One of my biggest pet peeves about a lot of rpg maker games is that people are constantly making huge rooms with objects that don’t match, so everything feels boxy, weirdly proportioned, and comically large. Your room maps will look much more polished if you make sure you don’t just make a large box and throw a bed sprite in the corner.
The map below is Irene’s old room. Even though I loved her room design, it still was way too big to make sense:
The map below is an apartment bedroom from Fleshchild. The room is still rather big, but the way the shape of the room and and objects are used makes it feel small and more realistic:
The map below is the smallest bedroom I’ve made in my games, and the only reason it isn’t smaller is because this game needs floor space so the caterpillar-style follower can move and won’t overlap objects:
4. Using Default Size Maps
So I wasn’t going to write any more, but I decided to cover one last topic, which is making realistically sized buildings and cityscapes without making massize maps that include the whole city. Of course this thing is up to personal preference, but I’ve grown to really like small maps of cities over giant ones. You can give each map a lot more detail while retaining the size of the city.
The map below is an entire city all on one map. Everything feels massive and endless, and there’s not much room for detail because the map favors size over unique buildings. It feels huge, repetitive, and unimpressive:
The map below is just the default rpg maker map size. Because of this, I can make a map with less buildings but more environmental detail, though this is a WIP:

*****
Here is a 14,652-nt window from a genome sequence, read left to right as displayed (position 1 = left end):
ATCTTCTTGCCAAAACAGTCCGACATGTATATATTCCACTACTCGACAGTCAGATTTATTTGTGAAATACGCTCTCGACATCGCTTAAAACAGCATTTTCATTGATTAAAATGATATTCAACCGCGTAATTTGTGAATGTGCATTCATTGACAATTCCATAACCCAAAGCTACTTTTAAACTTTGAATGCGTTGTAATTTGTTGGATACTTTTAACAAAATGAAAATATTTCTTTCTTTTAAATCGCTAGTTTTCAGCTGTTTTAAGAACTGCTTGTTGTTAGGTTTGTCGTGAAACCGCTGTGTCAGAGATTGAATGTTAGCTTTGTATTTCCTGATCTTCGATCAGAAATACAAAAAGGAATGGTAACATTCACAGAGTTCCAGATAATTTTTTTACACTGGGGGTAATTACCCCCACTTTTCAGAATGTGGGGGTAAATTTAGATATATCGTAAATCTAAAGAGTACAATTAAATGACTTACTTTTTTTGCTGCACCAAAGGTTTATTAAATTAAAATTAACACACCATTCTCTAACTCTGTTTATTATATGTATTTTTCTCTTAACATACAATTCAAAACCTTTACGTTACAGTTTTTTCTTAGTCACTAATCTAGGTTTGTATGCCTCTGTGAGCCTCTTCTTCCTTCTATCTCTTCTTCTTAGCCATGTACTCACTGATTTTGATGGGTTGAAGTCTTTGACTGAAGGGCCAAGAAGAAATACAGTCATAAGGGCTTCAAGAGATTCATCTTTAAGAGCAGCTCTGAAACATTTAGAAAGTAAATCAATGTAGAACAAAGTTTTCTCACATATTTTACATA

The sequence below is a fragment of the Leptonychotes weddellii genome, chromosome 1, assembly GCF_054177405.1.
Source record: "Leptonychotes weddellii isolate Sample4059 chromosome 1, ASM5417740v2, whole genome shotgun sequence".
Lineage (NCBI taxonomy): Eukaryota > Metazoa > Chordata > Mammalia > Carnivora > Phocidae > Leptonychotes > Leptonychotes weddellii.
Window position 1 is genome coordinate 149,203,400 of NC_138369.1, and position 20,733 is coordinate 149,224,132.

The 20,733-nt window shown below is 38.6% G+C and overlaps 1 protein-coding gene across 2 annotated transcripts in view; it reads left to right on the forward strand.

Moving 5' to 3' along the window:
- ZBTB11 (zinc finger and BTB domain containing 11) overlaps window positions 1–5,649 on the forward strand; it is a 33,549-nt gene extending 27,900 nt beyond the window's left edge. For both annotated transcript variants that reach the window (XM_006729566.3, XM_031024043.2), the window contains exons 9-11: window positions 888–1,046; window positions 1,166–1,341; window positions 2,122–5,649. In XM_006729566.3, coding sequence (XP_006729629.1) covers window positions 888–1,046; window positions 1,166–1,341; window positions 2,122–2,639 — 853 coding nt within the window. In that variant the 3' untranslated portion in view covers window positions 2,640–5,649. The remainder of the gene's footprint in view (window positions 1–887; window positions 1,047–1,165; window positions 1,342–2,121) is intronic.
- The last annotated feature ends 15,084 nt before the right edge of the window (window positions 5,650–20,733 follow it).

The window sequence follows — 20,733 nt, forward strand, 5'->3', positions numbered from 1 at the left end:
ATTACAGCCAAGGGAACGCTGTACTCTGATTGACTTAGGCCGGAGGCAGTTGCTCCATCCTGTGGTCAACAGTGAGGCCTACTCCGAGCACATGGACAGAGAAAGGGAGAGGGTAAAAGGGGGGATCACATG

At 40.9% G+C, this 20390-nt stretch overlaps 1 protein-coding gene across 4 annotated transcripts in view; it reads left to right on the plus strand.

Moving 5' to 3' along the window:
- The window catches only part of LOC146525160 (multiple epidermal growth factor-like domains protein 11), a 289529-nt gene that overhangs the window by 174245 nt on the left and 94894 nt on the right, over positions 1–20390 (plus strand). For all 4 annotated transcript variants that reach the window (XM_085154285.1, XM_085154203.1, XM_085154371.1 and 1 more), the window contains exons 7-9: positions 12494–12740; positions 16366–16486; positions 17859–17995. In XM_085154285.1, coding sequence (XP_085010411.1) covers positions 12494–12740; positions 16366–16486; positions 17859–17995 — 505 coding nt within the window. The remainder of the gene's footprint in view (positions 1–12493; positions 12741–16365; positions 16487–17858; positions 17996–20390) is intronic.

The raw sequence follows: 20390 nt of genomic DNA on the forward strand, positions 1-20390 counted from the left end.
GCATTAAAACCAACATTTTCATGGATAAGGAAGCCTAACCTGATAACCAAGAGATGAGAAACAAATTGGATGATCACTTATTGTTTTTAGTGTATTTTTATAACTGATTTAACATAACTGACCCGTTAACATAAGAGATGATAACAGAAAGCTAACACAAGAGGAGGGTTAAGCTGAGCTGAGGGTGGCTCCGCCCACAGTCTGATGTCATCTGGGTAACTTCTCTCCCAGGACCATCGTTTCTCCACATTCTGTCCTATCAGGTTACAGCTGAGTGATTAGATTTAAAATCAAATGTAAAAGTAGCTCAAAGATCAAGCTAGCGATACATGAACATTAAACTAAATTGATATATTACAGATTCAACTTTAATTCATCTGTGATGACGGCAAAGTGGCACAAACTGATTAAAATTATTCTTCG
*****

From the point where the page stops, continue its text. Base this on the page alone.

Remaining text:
The map below is just a little bit bigger than the default map size. Instead of throwing this map in one giant citywide map, I could make Irene’s schoolgrounds look much more detailed while keeping realistic proportions:
I hope this post helped! I’m going to bed lol it’s 2:34am
What are some of the best parts of yume nikki fangames to you? What separates the good from the not-as-good? Feel free to give short or long answers, I’m preparing some stuff for the Jam so long is a-ok.
Some early concepts really likely to change about the abandoned fangame I ocasionally talk about.
The main character’s name is Erika, as you might notice by looking at the faces I made for her.
In the real world everything (Erika included) looks quite detailed and colorful pretty much like all my pixelart does (except because instead of using the big tall sprites for Glem here I’ll use Madotsuki-styled sprites because those are easier to do, so everything will be with a 2x zoom in game). But in the dream world everything will have a more minimalistic style and will be on a limited color palette (well, many limited color palettes, since that’s part of the point of the game). Most dream areas will be either purple, blue, cyan, green, yellow, orange or red, and each one of those colored areas will have a determined theme/aesthetic to them according to it’s color. Some minor areas like Erika’s dream house and some deep dream locations will be grey (fun fact: Originally my ideas was to make each area themed after the literature of some of my favorite authors, but… I don’t have so many authors I like to fill the 8 colors so I’ll just use random aesthetics for each color, still I’ll try to make books and literature a part of this game but I can’t promise anything).
The objective of the game won’t be collecting effects but instead something random with no function other than unlock the ending(s), and of course, finding events I’ll scatter around Erika’s dream world. As you might notice, this game is supposed to be WAY less ambitious than Glem and since it’s really far to be my main priority don’t expect me posting about this too frequently.